The generic term for a tub of any sort. Almost always prefixed
with the honorable o- if used alone.
An open air bath ("dew sky bath" to be quite literal).
Definitely the choice of the connoisseur,
there are few things more enjoyable than to soak in a rotenburo
with a scenic view, especially when it's cold outside.
Whereas a rotenburo is usually an outdoor annex to an onsen building,
a notenburo ("field sky bath") is just a no-frills tub
exposed to the elements. Rather rare.
"Mizu" is not Japanese for water, it's Japanese for cold water.
And that's what these baths are filled with, so enter at your own risk.
Literally Turkish bath, but this is no steam sauna: in Japan
this means a brothel.
This term is pretty much obsolete though; the newer term is
soapland, and you're usually not going to find these in onsen towns
Mixed bath for both men and women. An endangered species
in hotels, but still a common sight in the countryside, especially
for free public baths in onsen towns.
While men still happily traipse into these naked, if holding a towel
in front of their dangly bits, it's a rare woman who'll enter one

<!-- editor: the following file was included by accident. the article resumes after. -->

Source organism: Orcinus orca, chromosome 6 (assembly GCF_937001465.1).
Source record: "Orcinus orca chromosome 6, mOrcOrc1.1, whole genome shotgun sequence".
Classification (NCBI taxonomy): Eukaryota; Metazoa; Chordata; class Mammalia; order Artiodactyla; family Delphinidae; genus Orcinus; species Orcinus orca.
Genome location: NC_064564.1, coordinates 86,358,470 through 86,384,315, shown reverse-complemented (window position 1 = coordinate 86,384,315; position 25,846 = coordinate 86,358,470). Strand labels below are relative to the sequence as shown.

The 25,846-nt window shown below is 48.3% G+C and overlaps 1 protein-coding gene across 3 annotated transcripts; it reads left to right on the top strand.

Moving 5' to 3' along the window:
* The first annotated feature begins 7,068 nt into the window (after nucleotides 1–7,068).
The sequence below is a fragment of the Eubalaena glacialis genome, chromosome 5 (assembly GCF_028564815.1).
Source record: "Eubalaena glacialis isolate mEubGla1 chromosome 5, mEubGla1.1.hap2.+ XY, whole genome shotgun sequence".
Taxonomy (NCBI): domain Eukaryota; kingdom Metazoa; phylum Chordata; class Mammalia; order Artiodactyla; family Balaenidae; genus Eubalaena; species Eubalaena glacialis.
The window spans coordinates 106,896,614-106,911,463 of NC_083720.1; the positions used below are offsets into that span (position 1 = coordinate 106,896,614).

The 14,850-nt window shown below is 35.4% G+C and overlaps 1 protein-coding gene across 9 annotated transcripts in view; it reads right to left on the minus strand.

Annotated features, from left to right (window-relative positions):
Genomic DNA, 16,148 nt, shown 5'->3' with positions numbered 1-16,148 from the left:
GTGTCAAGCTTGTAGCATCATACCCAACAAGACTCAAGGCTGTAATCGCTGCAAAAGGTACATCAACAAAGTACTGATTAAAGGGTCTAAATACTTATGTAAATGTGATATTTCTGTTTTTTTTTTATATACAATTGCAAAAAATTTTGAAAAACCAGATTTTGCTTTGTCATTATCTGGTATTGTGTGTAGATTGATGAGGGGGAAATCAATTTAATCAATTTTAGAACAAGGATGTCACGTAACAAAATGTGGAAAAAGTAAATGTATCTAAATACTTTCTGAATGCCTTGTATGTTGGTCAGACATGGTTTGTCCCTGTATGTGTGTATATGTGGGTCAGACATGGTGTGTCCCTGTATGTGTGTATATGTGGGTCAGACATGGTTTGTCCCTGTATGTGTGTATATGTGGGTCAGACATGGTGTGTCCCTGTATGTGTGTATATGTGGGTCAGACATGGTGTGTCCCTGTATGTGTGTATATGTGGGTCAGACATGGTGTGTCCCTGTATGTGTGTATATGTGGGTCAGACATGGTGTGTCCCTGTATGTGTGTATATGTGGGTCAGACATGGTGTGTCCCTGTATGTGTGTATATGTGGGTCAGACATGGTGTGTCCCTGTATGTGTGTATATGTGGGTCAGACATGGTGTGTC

without a bathing suit these days -- not that men will object if
she does! Commercial operations with konyoku baths tend
to enforce bathing suits for both sexes.
A reserved, private bath. Swankier onsen ryokan usually have
a couple of these, although you often have to pay for the privilege.
These days these are pretty much the only way to get
nekkid with members of the opposite sex, but needless to say
they aren't going to magically appear without a personal invitation.
(外湯) and uchiyu
These terms -- "outside bath" and "inside bath" respectively -- are used
only when staying at a hot spring hotel. The uchiyu are the
hotel's own facilities, inside the building, while sotoyu
refers to any and all public baths in the town outside.
It is not unusual for hotels to give guests discount coupons,
or even free passes, to other facilities in town.
A Few Recommendations
And what would a guide be without some
impossibly obscure recommendations
? But don't
worry if you never find your way to these in particular, Japan
full of hot springs and finding your very own favorite is an
rite of passage
for every long-term visitor.